Eagle Tales: Commencement

Excepts from the Eagle's archives


Old black and white of commencement procession on campus

1931: Scores of Eagles can trace their love stories to AU, but George Sixbey '30 and Helen Hope '31 were the first AU lovebirds to marry upon completion of their undergraduate degrees. The couple wed in the Women's Residence Hall on the eve of commencement. The Sixbeys, who settled in the Maryland suburbs, were married for 47 years before George died in 1978.

1943: Two years after the United States' entry into World War II, a squad of seven would-be graduates—Ozzy, Phil, Herby, Darb, Tex, Burke, and Tommy—spent commencement in the service of Uncle Sam. According to the Eagle, the Army was going to make welders out of three of them, while "lucky Herby was chosen for a specialized course in war administration . . . in Fresno, California, where it is as hot as Hades."

1963: President John F. Kennedy delivered one of the finest orations of his short term, "A Strategy of Peace," during AU's 49th commencement, June 10. For 27 minutes, Kennedy spoke eloquently of peace—"not merely peace in our time but peace for all time"—and called for a nuclear test ban treaty. A plaque marks the spot on Reeves Field where Kennedy delivered his speech before 991 AU grads.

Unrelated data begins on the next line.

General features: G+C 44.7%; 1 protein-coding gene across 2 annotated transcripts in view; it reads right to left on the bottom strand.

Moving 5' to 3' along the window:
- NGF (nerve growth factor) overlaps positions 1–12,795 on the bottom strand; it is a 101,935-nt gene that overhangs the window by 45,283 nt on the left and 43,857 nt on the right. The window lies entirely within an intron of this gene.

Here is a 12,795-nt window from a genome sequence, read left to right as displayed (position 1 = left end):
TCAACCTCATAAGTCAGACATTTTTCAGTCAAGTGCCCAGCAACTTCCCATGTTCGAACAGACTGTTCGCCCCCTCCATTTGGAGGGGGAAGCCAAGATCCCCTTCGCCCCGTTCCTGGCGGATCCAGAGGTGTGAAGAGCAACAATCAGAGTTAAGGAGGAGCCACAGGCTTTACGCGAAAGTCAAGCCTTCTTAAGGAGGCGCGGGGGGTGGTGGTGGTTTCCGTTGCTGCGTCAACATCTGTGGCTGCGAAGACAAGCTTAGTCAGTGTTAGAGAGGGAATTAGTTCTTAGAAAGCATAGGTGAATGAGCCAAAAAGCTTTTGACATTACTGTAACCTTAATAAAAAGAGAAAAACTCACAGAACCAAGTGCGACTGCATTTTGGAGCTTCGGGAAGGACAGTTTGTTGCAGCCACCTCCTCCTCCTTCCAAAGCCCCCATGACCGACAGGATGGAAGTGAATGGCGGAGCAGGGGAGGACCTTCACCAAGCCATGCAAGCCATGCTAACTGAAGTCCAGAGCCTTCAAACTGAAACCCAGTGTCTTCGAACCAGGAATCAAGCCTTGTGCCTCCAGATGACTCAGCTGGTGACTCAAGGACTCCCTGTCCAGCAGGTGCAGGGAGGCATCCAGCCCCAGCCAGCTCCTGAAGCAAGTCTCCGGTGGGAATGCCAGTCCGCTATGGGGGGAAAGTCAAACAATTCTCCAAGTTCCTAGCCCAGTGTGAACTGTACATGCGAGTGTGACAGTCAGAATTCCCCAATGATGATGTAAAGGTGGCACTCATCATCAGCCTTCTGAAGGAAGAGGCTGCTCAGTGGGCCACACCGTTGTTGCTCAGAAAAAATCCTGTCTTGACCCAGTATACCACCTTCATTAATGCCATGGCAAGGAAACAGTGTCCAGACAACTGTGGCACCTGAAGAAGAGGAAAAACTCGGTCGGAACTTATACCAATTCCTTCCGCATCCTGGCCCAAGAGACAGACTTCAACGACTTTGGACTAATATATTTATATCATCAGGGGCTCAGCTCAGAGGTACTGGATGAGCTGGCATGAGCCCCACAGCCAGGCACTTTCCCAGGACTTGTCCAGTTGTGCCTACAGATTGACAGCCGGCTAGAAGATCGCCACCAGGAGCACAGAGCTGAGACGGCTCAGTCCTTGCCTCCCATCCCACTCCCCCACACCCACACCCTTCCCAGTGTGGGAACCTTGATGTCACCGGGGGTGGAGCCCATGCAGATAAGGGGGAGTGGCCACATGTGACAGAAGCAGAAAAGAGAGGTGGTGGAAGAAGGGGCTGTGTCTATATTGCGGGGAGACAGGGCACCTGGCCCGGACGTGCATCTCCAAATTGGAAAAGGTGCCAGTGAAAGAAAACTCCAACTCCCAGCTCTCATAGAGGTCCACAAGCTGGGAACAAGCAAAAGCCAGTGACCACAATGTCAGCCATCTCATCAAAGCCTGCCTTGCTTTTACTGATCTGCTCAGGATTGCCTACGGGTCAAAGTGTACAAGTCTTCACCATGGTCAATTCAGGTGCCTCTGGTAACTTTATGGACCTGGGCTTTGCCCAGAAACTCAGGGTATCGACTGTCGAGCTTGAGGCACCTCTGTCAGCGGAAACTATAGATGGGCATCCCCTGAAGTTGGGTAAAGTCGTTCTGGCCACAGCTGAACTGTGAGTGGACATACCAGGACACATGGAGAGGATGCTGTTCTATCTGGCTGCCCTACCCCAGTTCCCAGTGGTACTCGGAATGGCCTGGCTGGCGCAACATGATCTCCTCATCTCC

1969: For the first time, AU held separate ceremonies for all seven of its schools (including the defunct Lucy Webb Hayes School of Nursing and the College of Continuing Education). The aim, said AU president George Williams, was to "concentrate on a more personal ceremony in which the graduate is most important." Elizabeth Duncan Koontz—the first African American female to lead the Women's Bureau of the US Department of Labor—spoke at the all-university convocation, which kicked off the weekend festivities.

1979: The debut of the now-beloved bagpipes at commencement came as a complete surprise to grads. The plaid-clad pipers replaced the seemingly endless loop of "Pomp and Circumstance," which was deemed "too reminiscent of high school graduation." The Scottish tradition is now one of AU's most cherished; bagpipers lead freshmen into the convocation ceremony every August, bookending the AU student experience.